Matty's Reviews > Kraken: The Curious, Exciting, and Slightly Disturbing Science of Squid

Kraken by Wendy   Williams
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Aug 10, 2011


Kraken: The Curious, Exciting, and Slightly Disturbing Science of Squid
Wendy Williams

Throughout history Cephalopods have captured the imaginations of scientists, artists and writers alike. Why have these invertebrates had such an impact on our bipedal terra firma way of life? Well you need only read Wendy Williams' “Kraken: The Curious, Exciting, and Slightly Disturbing Science of Squid” to feel inspired yourself. This engaging and exciting book explores some of the history of the squid, touching too upon the octopus and cuttlefish in a straightforward, slightly anecdotal manner that manages to include all kinds of facts that are simultaneously intriguing and terrifying.

Considering how long ago this group of animals split from us in the evolutionary tree, it is truly remarkable how much we still have in common; from the mechanics of neurons to the biological manufacturing of dopamine (some squids have dopamine in their ink, it is speculated that it makes their predators 'high' and forget what they were doing). It is these and other common traits that have made the squid an invaluable asset in medical research for many years, without them (and their enlarged axon) neurological science would not be as advanced as it is today. Then there are the traits that set us apart, seemingly bizarre characteristics that the world of sci-fi would struggle to invent, the astounding colour changing properties of the chromatophors, the regeneration of limbs and body parts, blue blood (isn't that just creepy?!) and the list goes on.

Williams manages to engage you, astound you and disturb you all at once; a very clever thing when you consider that this book has exceedingly more questions than answers, this is not a fault of the writing or Williams but rather a lack of research done in the life of these amazing creatures. These days the burning question is what intelligence these animals have and how do we measure it? The brain structure of Cephalapods are decentralised, the squid has it's wrapped partly around it's throat and in the head while the octopus has its brain spread between the head and throughout it's eight limbs.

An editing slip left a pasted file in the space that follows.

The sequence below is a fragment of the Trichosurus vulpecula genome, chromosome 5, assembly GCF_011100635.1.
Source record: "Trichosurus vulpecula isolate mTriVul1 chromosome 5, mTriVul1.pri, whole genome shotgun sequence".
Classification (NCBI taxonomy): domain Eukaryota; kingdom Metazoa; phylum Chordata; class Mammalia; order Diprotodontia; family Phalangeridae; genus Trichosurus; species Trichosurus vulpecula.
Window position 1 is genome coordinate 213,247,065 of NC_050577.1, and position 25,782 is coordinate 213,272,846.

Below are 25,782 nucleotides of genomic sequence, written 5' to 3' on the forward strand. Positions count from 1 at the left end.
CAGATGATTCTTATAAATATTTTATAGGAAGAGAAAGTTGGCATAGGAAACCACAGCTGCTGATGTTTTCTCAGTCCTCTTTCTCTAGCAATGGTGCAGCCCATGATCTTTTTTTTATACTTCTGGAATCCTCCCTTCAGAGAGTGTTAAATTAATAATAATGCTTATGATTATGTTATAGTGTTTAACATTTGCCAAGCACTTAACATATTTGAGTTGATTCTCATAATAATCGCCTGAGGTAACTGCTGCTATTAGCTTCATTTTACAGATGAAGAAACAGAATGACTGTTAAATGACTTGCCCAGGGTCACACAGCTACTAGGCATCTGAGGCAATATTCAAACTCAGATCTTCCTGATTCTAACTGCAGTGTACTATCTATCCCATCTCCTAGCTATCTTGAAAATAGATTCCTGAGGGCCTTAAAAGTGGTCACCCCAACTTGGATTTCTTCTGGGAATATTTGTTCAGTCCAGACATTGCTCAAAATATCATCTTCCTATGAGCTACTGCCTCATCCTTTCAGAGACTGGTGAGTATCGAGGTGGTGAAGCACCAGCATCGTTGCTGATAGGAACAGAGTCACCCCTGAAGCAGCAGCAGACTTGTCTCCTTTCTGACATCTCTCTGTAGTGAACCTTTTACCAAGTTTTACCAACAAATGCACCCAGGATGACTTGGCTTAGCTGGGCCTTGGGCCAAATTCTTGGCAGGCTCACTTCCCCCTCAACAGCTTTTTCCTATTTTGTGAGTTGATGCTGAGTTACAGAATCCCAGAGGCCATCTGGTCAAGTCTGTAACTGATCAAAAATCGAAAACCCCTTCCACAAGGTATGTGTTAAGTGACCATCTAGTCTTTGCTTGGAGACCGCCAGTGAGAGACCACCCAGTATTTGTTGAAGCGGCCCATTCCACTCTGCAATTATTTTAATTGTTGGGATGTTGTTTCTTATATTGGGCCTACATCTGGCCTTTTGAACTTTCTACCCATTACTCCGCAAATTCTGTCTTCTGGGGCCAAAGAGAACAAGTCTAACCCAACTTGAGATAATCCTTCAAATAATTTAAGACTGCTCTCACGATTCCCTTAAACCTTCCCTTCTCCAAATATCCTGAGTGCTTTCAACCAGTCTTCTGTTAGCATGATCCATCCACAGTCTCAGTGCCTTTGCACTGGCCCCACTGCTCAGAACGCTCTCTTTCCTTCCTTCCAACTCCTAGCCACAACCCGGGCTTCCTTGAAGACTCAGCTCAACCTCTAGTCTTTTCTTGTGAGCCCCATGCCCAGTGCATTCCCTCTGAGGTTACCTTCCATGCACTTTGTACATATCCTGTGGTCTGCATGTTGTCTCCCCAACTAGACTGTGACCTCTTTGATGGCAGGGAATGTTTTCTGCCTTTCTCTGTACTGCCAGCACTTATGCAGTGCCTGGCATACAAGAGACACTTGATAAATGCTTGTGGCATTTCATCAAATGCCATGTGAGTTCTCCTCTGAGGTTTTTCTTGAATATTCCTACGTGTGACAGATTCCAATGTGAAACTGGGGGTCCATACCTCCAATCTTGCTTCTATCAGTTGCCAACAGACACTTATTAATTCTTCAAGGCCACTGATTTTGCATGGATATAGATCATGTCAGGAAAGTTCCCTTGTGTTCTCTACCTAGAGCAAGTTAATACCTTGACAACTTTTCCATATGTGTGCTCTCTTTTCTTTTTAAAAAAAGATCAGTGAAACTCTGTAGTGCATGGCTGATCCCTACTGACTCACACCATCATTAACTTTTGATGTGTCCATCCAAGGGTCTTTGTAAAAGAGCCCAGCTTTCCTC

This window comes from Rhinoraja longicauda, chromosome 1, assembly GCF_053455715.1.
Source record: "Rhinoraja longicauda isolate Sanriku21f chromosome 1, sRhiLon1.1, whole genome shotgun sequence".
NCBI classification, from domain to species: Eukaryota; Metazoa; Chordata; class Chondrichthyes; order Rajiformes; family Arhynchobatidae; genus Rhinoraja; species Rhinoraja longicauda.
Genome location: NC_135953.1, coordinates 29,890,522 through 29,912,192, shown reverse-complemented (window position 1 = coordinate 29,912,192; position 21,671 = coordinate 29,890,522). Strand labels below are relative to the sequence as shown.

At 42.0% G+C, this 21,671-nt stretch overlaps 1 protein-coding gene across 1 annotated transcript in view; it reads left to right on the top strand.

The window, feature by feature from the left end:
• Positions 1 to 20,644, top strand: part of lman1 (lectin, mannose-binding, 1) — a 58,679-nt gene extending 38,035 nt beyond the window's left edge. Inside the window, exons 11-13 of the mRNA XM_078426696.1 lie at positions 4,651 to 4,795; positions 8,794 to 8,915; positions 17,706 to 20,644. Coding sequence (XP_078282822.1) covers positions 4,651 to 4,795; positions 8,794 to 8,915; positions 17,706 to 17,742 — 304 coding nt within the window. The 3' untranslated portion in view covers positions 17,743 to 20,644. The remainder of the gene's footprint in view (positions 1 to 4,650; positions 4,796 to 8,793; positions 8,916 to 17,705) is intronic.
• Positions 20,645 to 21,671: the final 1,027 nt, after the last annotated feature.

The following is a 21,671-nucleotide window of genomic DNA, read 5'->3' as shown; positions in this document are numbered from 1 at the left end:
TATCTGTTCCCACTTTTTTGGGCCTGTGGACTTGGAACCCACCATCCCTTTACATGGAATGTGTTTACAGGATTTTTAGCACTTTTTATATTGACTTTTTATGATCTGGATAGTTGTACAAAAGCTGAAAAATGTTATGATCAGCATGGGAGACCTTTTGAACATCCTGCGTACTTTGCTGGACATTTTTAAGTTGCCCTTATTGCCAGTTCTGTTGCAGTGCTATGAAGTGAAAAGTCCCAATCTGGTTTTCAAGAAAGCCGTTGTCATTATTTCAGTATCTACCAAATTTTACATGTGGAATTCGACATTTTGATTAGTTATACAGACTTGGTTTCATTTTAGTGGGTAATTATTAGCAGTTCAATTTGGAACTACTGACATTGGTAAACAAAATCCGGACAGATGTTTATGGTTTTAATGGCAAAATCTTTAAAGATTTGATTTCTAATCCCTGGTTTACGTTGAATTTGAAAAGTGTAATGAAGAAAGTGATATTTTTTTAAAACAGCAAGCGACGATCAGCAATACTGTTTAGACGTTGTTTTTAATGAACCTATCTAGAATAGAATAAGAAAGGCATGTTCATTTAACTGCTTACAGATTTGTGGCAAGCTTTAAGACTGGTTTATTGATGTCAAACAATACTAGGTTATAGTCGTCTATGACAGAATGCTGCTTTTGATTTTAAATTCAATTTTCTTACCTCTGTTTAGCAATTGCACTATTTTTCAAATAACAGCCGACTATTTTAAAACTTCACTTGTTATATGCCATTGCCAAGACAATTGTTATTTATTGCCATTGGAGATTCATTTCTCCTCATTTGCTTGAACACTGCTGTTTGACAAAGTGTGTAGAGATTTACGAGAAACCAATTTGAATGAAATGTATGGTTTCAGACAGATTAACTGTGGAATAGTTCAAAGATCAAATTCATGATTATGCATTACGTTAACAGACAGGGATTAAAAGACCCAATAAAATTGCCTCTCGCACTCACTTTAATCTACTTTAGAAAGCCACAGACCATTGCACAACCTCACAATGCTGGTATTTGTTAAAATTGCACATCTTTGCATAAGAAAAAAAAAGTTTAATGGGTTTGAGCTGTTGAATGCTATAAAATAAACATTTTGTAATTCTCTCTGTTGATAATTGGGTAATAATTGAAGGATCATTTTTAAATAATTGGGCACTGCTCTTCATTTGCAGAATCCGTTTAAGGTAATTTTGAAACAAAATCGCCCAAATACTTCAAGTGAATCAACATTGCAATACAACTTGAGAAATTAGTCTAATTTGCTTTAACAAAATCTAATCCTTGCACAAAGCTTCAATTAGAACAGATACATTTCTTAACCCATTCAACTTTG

This book explores the work and stories of marine scientists in pursuit of the answers weaving in the history of the Cephalapod. The writing style here suits the general pop science audience and while one could be critical of the way ideas seem to be broken up and jump from one to the other, it is more of a device to avoid alienating the reader who does not want cold figures forced to them. If that is your thing then you will still be pleased with this book, the facts are there, hidden in the stories, making it a wonderful treasure hunt with numerous rewards.

“Kraken: The Curious, Exciting, and Slightly Disturbing Science of Squid” says it all in the title, a wonderfully vibrant exploration of the deep dark underwater world of some very very distant relatives.
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